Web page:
If you've got a house from 1980 with copper plumbing, you might need someone that's got that plumbing expertise.
And that's the way you kind of start qualifying these home inspection companies even further, asking about what else they have in their backgrounds.
Me: I notice that it can be a headache if you're trying to schedule two separate companies, one for a home inspection and then another one for a wdo. So it can cumbersome, of course.
Are General Contractors allowed to perform a home inspection?
Leo: Well they’re allowed to perform inspections but the residential pre purchase home inspection, I can't even do it as an engineer. You have to be a home inspector.
I mean there's one of the trade organizations, one called InterNACHI, it's one of the three big ones.
They lobbied really hard to make a home inspector license happen in Florida and to carve out that work just for them.
So if you're an engineer doing these, or you're a GC (general contractor) doing these, you're not allowed.
You're just simply not allowed.
Now when it comes to these four points and wind mitigation inspections, general contractors, roofers, plumbers, electricians, they can do those.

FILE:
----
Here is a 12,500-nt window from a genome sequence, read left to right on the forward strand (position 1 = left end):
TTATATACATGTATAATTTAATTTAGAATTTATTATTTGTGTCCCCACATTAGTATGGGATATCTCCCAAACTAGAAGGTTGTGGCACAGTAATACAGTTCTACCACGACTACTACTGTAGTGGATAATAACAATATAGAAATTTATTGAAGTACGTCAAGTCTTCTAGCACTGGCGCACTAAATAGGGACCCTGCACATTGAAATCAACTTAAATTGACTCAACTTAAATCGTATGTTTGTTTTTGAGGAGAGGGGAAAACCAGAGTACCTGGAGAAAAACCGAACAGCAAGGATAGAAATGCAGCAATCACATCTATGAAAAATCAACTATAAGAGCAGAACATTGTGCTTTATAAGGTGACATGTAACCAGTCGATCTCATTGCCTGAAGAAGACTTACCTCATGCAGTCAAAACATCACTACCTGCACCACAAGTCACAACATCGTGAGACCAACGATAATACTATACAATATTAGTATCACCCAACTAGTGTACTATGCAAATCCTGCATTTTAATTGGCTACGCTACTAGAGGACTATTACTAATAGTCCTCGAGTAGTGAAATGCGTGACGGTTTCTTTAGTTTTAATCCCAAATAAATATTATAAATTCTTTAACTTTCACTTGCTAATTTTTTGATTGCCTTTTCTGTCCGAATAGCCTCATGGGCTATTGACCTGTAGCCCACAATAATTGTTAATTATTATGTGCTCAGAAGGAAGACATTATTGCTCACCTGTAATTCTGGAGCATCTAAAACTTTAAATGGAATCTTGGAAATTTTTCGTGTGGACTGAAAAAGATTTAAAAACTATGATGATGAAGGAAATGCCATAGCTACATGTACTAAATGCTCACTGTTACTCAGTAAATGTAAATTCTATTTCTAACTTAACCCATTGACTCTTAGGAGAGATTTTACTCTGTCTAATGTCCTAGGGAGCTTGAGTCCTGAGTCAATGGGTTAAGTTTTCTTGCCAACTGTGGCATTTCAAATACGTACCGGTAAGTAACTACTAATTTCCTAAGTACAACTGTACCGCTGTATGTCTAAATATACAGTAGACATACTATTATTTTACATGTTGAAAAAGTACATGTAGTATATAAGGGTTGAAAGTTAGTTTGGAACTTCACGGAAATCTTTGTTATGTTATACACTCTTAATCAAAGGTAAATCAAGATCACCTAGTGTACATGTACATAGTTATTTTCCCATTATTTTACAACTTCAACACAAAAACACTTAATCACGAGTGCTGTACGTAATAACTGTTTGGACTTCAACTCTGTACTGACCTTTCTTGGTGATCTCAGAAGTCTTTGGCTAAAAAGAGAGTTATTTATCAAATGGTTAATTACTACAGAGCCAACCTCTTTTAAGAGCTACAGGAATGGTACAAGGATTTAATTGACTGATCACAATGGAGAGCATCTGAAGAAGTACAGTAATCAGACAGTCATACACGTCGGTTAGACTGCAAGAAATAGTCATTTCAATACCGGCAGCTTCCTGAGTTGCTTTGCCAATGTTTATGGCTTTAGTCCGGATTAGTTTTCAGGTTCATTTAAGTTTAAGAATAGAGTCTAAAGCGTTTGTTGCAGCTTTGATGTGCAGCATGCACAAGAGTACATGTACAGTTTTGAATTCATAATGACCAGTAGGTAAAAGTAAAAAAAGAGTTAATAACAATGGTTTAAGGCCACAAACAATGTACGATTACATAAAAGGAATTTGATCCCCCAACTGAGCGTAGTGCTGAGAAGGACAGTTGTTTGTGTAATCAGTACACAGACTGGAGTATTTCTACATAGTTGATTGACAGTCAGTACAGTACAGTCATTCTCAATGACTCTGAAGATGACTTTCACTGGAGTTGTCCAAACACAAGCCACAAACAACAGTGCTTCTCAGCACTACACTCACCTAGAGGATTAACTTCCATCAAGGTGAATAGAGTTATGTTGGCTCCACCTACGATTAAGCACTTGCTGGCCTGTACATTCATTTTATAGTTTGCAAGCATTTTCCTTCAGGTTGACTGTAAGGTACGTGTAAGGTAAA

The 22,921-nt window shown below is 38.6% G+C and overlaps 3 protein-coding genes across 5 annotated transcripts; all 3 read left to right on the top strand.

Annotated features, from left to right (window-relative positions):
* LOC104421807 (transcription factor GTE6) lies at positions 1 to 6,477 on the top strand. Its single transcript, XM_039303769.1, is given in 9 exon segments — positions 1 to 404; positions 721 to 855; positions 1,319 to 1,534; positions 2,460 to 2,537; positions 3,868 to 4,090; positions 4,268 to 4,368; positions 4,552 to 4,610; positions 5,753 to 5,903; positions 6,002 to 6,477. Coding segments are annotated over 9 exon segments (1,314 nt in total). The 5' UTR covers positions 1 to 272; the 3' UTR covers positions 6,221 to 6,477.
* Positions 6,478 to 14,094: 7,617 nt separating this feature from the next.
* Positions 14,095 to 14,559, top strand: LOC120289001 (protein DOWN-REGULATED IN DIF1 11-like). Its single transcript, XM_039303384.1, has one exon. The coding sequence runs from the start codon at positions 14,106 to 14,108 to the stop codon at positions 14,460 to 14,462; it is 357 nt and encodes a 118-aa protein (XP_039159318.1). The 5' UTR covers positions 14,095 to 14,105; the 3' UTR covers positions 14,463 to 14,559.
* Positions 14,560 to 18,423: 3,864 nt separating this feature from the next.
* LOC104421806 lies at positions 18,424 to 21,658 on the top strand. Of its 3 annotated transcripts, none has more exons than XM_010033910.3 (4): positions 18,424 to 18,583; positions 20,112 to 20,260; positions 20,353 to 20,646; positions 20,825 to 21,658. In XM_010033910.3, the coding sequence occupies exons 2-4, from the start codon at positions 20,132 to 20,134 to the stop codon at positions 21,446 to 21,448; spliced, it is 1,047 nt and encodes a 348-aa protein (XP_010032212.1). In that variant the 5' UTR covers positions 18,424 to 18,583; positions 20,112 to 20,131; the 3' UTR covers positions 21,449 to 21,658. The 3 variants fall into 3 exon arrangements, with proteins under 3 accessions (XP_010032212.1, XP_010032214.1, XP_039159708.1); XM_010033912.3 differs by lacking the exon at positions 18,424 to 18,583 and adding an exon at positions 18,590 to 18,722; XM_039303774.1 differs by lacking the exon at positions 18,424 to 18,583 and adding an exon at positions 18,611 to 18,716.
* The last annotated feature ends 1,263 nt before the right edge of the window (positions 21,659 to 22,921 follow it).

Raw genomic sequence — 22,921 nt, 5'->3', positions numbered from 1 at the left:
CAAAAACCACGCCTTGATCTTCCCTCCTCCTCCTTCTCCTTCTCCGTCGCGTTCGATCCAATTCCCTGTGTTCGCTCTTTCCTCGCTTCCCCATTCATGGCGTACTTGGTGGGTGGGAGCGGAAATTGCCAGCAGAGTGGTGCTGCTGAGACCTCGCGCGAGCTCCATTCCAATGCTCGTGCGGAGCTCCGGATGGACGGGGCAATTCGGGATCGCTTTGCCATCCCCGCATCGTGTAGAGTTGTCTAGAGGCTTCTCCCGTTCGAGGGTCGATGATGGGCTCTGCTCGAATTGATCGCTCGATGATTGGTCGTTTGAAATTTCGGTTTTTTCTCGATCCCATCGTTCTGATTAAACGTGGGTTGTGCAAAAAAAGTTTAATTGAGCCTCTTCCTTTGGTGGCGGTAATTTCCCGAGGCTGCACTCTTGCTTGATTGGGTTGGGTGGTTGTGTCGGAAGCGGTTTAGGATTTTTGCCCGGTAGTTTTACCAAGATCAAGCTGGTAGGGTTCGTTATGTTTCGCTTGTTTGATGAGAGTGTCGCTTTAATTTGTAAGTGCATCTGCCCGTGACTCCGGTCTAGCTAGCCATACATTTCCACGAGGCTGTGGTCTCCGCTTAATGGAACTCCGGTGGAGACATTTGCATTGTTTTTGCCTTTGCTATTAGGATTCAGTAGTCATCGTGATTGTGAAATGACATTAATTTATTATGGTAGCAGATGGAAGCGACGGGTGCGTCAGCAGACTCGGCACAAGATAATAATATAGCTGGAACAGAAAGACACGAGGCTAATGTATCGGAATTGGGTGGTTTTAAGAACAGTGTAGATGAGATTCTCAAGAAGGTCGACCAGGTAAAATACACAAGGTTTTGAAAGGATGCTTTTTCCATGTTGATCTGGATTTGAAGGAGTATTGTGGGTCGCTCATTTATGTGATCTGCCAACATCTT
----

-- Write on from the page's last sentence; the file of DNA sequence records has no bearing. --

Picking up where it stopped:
Well, the four point the roofers, the GC’s and the engineers and architects can do the wind mitigation.
So yeah, just be warned if you're hiring a GC to do your residential pre purchase home inspection, and they call it that, they could be in trouble.
What's Included In A Home Inspection Report?
Leo: Well, that home inspection report is going to breakdown the nine areas:
- Interior of home
- Exterior of home
- Basement/crawl space
It's gonna take each of those categories, it's gonna have a different disclosures on what we're inspecting and how it's gonna have potential defects with photographs.
And it's gonna break it down into each section.
Then we're gonna give you a summary.